Relieve Tension with a 15-Minute Neck and Shoulder Release

Waist up shot of woman keeps both hands on shoulders, does exercises during morning workout

Do nagging pains in the shoulders and neck impact your everyday life, perhaps even causing mental stress or headaches? Relief is possible, in as little as 10 to 15 minutes a day. Try this easy neck and shoulder release sequence.

The good news: our shoulders and neck have a complex array of muscles and joints to give us an amazing range of motion. The bad news: those muscles and joints can be locked into inefficient and even harmful patterns. More good news: you can re-establish beneficial patterns so that your body knows how to return to “neutral” after any activity or stress that builds up tension.

How to Practice a Quick Neck and Shoulder Release

1. Shoulder Circles (2 minutes)

  1. Standing or sitting, move your shoulders forward, up, back, and down. Do this slowly and with close attention to what you feel. Don’t just rush through it—“I already know this one, it’s easy.” Really feel the process and note the tight areas, crackling noises, areas of ease.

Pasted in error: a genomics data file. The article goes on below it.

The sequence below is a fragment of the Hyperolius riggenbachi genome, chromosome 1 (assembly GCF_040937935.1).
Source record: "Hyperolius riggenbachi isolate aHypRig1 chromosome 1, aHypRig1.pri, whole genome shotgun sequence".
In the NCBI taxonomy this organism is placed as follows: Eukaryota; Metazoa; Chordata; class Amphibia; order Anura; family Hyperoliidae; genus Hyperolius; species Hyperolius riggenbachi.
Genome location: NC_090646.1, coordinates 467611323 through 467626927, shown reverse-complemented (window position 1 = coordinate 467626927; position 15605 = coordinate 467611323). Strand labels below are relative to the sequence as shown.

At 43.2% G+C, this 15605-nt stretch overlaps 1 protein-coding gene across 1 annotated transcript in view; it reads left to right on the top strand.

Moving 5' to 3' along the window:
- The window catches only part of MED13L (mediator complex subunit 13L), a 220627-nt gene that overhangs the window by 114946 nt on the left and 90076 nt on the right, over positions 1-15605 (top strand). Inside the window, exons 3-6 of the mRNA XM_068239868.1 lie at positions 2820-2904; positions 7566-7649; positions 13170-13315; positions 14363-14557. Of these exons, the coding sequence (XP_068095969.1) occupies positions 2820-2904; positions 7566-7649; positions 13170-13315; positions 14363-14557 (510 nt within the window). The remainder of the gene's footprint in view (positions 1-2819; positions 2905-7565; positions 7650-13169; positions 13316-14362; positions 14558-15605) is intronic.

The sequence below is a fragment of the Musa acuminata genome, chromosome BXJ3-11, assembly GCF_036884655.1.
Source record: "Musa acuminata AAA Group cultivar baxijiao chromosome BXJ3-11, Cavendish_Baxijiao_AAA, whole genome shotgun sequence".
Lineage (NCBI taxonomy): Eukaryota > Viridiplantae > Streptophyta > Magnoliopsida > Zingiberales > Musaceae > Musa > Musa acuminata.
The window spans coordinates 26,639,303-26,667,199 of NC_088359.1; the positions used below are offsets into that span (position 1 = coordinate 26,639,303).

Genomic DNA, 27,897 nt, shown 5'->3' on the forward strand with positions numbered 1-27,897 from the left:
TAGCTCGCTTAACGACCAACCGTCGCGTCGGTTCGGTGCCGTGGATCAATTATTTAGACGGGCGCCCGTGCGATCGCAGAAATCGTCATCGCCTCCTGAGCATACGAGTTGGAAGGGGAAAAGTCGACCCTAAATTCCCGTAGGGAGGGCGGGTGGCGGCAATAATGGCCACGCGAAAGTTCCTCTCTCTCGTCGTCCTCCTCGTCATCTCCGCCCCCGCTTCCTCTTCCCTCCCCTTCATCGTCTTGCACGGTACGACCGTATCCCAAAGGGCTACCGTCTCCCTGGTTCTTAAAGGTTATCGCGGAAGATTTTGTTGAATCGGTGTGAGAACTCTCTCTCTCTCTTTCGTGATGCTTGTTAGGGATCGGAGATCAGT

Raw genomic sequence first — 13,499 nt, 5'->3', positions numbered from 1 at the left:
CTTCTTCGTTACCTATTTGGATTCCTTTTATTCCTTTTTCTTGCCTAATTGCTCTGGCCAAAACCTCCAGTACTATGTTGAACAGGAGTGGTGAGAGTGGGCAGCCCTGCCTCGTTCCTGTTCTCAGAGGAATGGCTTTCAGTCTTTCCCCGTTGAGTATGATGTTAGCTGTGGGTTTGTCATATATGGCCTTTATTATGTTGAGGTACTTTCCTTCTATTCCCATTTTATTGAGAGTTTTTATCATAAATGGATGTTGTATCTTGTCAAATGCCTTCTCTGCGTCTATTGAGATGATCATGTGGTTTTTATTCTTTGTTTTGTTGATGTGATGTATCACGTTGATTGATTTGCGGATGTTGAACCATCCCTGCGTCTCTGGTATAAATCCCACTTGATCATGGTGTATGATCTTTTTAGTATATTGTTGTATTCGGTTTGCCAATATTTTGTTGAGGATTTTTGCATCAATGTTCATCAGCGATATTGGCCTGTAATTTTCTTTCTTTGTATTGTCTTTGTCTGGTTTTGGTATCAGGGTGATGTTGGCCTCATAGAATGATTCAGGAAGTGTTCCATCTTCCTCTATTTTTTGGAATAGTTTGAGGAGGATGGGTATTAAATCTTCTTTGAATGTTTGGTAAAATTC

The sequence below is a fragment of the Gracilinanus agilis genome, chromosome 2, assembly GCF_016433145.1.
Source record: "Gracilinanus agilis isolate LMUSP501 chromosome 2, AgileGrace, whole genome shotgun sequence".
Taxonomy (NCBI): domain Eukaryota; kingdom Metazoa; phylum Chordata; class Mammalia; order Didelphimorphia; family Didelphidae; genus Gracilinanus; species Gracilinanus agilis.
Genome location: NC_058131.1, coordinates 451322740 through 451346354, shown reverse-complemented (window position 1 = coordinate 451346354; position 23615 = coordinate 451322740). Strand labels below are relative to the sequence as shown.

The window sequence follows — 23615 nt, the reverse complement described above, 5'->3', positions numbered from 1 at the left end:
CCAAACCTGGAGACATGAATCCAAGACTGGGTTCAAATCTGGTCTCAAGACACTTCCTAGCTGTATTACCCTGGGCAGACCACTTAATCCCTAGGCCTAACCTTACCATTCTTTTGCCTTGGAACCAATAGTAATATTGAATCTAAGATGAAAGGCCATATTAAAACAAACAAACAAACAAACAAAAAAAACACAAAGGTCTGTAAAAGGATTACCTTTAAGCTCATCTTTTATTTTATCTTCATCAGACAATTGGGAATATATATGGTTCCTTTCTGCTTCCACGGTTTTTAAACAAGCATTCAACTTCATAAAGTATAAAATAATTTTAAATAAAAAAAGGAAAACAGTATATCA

2. Do it 5 times in each direction. Then stop and do a few deep breaths.

2. Massage the Trapezius Muscles with Rubber Balls (5 to 10 minutes)

Back and shoulder routine using exercise balls under your trapezius and a block to support your lower back to release tension

You’ll need two matching balls, ideally with a firm texture. Tennis balls are about the right size, but their fabric skin is not ideal because they will slip around. A grippy rubber surface is best. See the links below for the online resource, or check your local sporting goods and toy stores.

  1. Lie on your back with a yoga block nearby. Place the balls under your upper trapezius muscles, one on each side. Readjust the exact position until it feels right: find the tight spots without causing extreme discomfort.
  2. Place the block under your hips, so you’re in a supported Bridge Pose (Setu Bandhasana). Bring your hands to rest on your forehead and point your elbows upward.
  3. There are two choices of movement. In both options, the movement adds to the effect of the balls as they encourage release of tension.
  • Remain still with your torso and move your arms slowly in the air. You can straighten your elbows, or keep them bent as you move. Explore different directions and notice how the pressure from the balls changes. Move very slowly. Frequently go back to a “home base” position in which your arms are as relaxed as possible.
  • With your arms resting on the floor encircling your head, move your torso very slowly from side to side.

4. Do this for 5-10 minutes or so.

3. Shoulder Stretch and Strengthener (3 minutes)

Shoulder exercise to increase mobility and release tension

Because most of our activities involve the arms moving forward, we need to balance that with strong support from the upper back muscles, for the spine, the shoulders and the neck.

  1. Clasp your hands behind your back.